Is It Ever Too Late To Lose Your Virginity?

Hollywood makes it seem like everyone is supposed to lose their virginity in their teen years, whether it's portrayed in high school prom scenes or two teenagers sneaking away to be with each other. But there's a secret that many people don't realize, and that secret is that a lot of people lose their virginity long after high school graduation, with many people having sex for the first time in their adult years. The Centers for Disease Control and Prevention (CDC) reports that an estimated 45% of people lose their virginity after becoming legal adults at age 18, with respective percentages of people of all gender identities waiting until their 20s, 30s, and even later to have sex for the first time. So, if you're still a virgin, know that you aren't alone, even if Hollywood makes it seem like everyone is having sex in high school.

Rushing to lose your virginity early isn't necessarily the best choice for many people. According to a 2007 working paper published by The Economic and Social Research Institute in Dublin, Ireland, over a quarter of men and more than half of women who had sex as teens reported regretting becoming sexually active so early and said their first time having sex didn't occur at the right time for their well-being. When deciding to become sexually active, it's important to take into account your physical, emotional, and psychological wellness. Sometimes, waiting until you're older to lose your virginity can lead to a better experience.

Drawbacks of virginity loss timing

When you lose your virginity, it can affect you in a plethora of ways, from developmental to social and psychological impacts. As reported by Vice, many people who lose their virginity in their mid-20s or later, and are thus dubbed as late sexual starters, feel significant pressure to make up for the lost time when they weren't sexually active. The pressure to compensate for lack of sexual activity sooner can result in risky sexual behavior as well as financial debt if money is spent on mass dating for the purpose of sexual encounters that will presumably make up for losing one's virginity after their teen years.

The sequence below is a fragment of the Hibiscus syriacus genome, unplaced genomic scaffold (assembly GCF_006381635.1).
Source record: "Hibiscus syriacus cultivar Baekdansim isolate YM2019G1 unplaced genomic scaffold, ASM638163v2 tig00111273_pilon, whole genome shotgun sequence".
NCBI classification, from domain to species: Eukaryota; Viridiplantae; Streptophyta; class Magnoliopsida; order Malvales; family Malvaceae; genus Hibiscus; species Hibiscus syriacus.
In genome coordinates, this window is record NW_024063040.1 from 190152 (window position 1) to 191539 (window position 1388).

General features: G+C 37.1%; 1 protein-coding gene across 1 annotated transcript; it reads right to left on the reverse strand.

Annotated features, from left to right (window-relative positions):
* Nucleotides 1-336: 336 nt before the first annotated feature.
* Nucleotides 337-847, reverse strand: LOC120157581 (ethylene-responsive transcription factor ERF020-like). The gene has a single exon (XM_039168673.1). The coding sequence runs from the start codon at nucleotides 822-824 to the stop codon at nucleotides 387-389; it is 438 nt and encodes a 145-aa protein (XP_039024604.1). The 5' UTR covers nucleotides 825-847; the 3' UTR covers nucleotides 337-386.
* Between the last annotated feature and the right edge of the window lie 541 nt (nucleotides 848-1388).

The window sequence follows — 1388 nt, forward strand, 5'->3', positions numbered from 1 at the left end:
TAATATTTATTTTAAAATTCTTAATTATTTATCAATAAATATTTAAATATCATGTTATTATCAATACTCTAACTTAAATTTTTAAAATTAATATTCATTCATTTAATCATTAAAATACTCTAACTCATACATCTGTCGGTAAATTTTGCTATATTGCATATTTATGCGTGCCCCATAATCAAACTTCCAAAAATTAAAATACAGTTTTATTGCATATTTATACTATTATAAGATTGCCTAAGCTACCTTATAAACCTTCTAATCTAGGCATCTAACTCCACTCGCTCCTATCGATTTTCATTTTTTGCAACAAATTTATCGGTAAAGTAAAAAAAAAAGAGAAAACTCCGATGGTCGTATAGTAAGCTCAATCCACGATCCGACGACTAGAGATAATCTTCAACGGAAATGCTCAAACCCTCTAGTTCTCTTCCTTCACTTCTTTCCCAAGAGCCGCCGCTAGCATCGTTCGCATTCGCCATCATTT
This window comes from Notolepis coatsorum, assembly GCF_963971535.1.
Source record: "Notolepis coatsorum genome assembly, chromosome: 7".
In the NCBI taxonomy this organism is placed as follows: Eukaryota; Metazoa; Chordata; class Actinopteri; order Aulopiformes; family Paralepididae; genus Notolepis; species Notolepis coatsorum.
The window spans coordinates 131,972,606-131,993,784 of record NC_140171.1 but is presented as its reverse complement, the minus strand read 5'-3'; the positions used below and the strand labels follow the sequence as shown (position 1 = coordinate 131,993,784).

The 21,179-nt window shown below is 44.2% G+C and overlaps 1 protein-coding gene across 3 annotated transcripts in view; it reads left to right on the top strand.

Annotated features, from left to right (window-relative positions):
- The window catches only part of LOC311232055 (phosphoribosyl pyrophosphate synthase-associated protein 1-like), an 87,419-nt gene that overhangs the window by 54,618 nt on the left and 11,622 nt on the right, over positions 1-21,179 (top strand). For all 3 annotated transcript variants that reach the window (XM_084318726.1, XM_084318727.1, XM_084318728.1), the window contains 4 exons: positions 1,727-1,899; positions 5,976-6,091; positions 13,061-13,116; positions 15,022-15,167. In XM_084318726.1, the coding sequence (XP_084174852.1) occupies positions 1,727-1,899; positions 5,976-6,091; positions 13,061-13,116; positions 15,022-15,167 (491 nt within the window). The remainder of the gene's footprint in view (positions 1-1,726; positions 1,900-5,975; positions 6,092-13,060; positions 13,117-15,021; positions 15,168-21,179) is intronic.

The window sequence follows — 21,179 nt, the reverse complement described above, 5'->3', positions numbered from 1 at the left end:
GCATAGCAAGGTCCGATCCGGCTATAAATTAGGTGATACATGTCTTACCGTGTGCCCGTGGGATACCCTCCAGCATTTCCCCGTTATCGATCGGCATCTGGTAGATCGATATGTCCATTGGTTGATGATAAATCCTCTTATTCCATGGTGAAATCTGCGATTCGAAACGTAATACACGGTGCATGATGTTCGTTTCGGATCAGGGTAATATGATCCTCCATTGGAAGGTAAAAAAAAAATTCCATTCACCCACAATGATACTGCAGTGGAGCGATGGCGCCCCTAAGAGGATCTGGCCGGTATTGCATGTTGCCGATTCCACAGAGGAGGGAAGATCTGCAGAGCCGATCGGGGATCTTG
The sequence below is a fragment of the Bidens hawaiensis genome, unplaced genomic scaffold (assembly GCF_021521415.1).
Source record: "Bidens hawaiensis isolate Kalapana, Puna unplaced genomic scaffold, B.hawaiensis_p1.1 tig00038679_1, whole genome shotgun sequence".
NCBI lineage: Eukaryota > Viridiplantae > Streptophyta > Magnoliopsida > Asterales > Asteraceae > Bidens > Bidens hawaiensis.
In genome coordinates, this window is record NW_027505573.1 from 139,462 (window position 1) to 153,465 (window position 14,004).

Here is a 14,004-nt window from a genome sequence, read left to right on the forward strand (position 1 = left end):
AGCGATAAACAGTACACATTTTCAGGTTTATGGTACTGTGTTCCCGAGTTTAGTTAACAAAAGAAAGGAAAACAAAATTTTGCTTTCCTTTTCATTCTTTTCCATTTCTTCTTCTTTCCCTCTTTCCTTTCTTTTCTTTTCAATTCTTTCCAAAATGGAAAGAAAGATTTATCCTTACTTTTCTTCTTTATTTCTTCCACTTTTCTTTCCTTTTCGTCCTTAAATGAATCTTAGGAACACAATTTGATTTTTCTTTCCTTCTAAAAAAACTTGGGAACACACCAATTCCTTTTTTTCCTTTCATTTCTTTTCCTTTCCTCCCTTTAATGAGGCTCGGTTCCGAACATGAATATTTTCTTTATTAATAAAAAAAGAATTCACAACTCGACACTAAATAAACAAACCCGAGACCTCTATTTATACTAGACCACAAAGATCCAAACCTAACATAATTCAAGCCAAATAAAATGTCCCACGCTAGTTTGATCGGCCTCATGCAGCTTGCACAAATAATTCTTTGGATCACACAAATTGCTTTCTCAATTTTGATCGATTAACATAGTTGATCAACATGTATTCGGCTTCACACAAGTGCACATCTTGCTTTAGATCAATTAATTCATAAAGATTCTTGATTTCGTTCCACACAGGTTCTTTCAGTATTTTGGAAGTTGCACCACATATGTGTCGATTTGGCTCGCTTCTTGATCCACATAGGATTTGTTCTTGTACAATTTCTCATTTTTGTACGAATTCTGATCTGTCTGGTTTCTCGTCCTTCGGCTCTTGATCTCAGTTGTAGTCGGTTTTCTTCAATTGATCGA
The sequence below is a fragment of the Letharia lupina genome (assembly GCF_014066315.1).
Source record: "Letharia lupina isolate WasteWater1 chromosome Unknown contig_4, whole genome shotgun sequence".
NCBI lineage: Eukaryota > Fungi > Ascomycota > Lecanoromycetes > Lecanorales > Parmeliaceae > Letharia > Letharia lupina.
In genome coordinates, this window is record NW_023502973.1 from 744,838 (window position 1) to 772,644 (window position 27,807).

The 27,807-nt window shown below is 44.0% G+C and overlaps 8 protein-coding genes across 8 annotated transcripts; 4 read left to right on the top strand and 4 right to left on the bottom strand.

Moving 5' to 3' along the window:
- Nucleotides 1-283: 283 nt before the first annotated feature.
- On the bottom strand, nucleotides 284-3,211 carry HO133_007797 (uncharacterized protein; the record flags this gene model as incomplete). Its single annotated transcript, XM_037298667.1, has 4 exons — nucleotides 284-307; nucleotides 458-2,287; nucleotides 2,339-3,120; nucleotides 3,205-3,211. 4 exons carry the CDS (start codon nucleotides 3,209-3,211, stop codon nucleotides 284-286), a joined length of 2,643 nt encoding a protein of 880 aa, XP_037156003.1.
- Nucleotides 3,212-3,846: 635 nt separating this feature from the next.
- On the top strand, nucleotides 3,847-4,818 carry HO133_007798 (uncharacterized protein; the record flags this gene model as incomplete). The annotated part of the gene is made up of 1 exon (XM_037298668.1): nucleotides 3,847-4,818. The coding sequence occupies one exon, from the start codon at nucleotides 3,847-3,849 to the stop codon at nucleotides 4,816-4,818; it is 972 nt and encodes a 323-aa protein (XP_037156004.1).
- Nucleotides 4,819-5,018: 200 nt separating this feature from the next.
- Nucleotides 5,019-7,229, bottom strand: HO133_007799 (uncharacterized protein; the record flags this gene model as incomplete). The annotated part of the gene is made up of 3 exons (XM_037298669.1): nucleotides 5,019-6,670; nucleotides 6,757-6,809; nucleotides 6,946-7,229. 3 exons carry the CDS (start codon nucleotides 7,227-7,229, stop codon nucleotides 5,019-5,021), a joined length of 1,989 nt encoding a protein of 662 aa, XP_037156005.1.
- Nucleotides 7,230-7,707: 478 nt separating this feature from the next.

Despite the social stigma around losing virginity later in life and the entertainment industry's influence on pressures to have sex at a younger age, doing so can have drawbacks when it comes to physical health. A 2008 study published in the American Journal of Public Health found that people who lose their virginity at younger ages, particularly in their teen years, face a higher prospect of engaging in risky sexual behaviors, like having multiple sexual partners close together or at the same time, engaging in sexual behaviors while under the influence of alcohol, and facing potential issues with sexual functioning and performance. Conversely, loss of virginity at an older age has also been found to raise the risk of difficulties with sexual functioning, particularly for males. Despite rates of teen pregnancies having declined, teens continue to account for the highest demographic experiencing unintended pregnancies.

Overcoming virginity stigma

To be straightforward, the stigmatized narrative that everyone should lose their virginity by their early 20s disturbs the ability of people to truly embrace their right to sexual freedom. The very concept of sexual freedom is that every person should have the right to choose when they have sex, what kind they have, and so on. As long as sexual encounters with other people are consensual, each person should possess the ability to enjoy sex whenever and however they want or to abstain from sex without having to give a reason to anyone else for why they aren't sexually active, regardless of age. Some people choose to maintain their virginity until marriage, while others may remain virgins for religious purposes, personal preferences, or any other reason. At the end of the day, the reason why someone waits to lose their virginity is their reason alone, and no one else is privy to it.

Choosing to lose one's virginity later in life is a personal choice that you should feel free to make. Some people never have sex, and that is 100% okay. To confirm that you aren't alone if you haven't lost your virginity, approximately 9% of adults worldwide remain virgins in their 30s, and 6% of adults report being virgins in their 40s (via The Healthy Journal). If you want to know if it's ever too late to lose your virginity, it's not; you just have to listen to yourself to know if it's the right time for you, no matter your age.